Judge orders Justice to release finances for failure to pay sanctions

By Kyla Asbury | Jan 3, 2019

BECKLEY — District Judge Irene C. Berger ordered Giv. Jim Justice to release financial information for Justice Energy that was requested by federal prosecutors in a case involving Justice Energy's failure to repay court-imposed sanctions.

Berger filed the order in the U.S. District Court for the Southern District of West Virginia at Beckley on Jan. 2.

"The United States indicates that the defendant has not made any payment to satisfy the court's civil contempt sanction and has not furnished financial information in response to a request by the United States," the order states.

The government asked Berger for leave to depose employees and representatives of Justice Energy and Berger granted the request. The defendants have until Jan. 25 to complete financial forms and until Feb. 15 to make its employees available for depositions.

"The defendant's decision to simply ignore court orders, deadlines and obligations precipitated the imposition of the contempt sanction," Berger wrote in a footnote on the last page of the order. "Continuing to flout the court's directives is not a strategy likely to engender positive results."

In December, a status report was filed on Dec. 21 in the U.S. District Court for the Southern District of West Virginia at Beckley in which U.S. Attorney Michael B. Stuart said no payment had been made by the defendant to satisfy the civil contempt sanction imposed by the federal court of $1.23 million.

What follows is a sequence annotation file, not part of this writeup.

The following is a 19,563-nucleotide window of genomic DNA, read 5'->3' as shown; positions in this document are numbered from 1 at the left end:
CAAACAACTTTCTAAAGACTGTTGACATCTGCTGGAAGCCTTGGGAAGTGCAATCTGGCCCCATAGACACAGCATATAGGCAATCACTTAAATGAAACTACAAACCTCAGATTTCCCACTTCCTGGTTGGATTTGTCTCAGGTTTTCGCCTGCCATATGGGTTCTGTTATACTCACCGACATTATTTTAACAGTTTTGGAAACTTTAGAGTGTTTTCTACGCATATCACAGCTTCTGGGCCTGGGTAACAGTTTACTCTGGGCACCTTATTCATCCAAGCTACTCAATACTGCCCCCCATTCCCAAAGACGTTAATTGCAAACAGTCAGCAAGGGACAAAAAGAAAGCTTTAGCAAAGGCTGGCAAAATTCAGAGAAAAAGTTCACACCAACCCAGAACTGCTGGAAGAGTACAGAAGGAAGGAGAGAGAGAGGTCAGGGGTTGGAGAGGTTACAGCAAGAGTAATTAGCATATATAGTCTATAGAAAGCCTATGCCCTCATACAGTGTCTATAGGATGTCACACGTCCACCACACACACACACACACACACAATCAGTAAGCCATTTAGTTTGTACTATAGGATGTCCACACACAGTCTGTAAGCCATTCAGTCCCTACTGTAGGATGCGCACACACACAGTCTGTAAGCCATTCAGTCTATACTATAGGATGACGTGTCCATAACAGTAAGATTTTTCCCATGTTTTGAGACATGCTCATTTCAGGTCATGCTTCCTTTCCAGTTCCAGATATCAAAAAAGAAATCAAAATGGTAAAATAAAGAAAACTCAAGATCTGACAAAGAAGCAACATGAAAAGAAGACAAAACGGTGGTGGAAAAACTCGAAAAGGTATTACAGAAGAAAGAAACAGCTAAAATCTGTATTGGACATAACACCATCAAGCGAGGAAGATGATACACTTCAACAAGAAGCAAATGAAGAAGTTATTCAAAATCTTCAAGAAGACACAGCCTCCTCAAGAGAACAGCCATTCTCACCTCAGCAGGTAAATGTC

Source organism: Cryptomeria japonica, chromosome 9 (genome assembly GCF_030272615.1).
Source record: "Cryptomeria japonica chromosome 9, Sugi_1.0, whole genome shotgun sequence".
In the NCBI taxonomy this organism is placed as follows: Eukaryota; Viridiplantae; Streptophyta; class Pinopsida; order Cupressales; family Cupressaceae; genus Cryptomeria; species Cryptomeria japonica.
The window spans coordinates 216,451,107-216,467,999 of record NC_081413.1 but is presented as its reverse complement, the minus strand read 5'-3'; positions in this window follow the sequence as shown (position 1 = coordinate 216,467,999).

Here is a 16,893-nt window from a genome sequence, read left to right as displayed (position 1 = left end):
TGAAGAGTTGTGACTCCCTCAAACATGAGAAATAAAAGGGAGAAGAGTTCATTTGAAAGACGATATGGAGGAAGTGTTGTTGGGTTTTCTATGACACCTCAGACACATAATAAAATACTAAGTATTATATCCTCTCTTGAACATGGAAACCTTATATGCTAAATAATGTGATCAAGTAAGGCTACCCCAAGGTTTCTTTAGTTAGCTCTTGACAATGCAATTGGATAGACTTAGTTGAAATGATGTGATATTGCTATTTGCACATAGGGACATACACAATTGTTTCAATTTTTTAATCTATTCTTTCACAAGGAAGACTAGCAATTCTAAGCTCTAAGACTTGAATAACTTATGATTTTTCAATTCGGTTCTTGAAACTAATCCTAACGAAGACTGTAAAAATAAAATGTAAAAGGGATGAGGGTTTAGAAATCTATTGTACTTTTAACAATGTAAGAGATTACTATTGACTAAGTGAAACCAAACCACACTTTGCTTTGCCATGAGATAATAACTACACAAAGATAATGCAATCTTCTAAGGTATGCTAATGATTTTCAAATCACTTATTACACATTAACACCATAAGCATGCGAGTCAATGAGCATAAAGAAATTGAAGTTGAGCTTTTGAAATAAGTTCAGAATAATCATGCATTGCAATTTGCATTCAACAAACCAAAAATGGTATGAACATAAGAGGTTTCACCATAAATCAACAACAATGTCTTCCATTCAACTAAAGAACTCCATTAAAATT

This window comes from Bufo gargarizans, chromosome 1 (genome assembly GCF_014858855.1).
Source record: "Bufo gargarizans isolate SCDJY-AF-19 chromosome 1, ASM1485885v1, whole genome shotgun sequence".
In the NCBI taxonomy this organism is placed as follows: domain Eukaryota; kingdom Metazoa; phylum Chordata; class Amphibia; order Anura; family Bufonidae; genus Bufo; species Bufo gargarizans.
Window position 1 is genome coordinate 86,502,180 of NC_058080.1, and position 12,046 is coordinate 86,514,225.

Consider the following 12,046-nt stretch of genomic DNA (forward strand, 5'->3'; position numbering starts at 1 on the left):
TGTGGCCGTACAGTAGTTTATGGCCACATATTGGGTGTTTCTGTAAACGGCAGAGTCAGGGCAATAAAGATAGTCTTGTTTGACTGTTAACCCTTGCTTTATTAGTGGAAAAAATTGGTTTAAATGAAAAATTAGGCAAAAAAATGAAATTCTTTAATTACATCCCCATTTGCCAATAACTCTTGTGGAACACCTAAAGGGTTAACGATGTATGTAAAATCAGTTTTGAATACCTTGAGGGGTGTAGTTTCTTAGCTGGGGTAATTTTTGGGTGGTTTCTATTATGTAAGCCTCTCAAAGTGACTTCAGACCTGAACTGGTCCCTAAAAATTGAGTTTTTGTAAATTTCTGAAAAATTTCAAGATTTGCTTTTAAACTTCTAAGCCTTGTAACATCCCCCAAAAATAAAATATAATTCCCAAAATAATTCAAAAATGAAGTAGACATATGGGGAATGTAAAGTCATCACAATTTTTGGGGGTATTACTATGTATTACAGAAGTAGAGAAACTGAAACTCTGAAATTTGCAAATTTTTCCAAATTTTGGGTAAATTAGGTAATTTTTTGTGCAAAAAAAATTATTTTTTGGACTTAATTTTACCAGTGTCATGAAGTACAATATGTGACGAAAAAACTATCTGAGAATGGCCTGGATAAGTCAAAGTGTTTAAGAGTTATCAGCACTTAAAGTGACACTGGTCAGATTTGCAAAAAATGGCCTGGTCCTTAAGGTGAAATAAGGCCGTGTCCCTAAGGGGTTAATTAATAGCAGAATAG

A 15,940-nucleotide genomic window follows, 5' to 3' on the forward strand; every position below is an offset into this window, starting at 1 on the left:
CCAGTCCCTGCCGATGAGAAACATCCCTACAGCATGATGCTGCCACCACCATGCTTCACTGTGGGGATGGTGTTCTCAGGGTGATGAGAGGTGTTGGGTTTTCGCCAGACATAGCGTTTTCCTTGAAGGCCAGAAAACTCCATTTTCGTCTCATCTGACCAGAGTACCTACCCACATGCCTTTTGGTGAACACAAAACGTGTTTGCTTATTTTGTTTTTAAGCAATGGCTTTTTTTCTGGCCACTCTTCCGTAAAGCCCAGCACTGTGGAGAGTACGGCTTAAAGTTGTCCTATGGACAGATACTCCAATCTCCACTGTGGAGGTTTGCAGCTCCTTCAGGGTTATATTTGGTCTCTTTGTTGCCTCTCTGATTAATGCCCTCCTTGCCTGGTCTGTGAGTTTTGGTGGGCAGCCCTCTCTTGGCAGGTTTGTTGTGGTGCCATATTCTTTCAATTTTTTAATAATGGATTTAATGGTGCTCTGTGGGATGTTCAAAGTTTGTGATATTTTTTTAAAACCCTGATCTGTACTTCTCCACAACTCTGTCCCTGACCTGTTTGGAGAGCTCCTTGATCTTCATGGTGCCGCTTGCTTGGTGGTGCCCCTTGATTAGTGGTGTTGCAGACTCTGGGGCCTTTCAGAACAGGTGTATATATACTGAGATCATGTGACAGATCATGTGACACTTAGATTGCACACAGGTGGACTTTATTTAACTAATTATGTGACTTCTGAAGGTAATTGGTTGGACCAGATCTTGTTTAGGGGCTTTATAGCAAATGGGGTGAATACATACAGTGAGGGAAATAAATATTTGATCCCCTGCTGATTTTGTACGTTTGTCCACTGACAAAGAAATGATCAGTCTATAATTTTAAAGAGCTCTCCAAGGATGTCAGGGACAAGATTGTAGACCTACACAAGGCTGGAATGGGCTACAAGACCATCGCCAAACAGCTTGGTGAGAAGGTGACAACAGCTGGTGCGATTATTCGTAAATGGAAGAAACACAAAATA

"Counsel for the United States sent a letter and a request for financial information to counsel for Justice Energy Company, Inc., on November 28, 2018," the document obtained by The West Virginia Record stated. "The request allowed Justice Energy Company, Inc., ten business days to furnish the requested financial information."

Justice still has not provided the requested financial information.

In the Nov. 28 letter, Stuart wrote that based on his conversations with Justice's attorneys, it was suggested that the coal company "may not have the financial resources" to pay the sanctions imposed by the court.

The 2013 lawsuit involves James River Equipment-Virginia LLC and Justice Energy. James River claims Justice began purchasing parts, equipment and services in April 2013 and failed to pay back what it owed for them.

James River claimed Justice breached its contract and was unjustly enriched at James River's expense.

U.S. District Court for the Southern District of West Virginia Case number: 5:13-cv-28160

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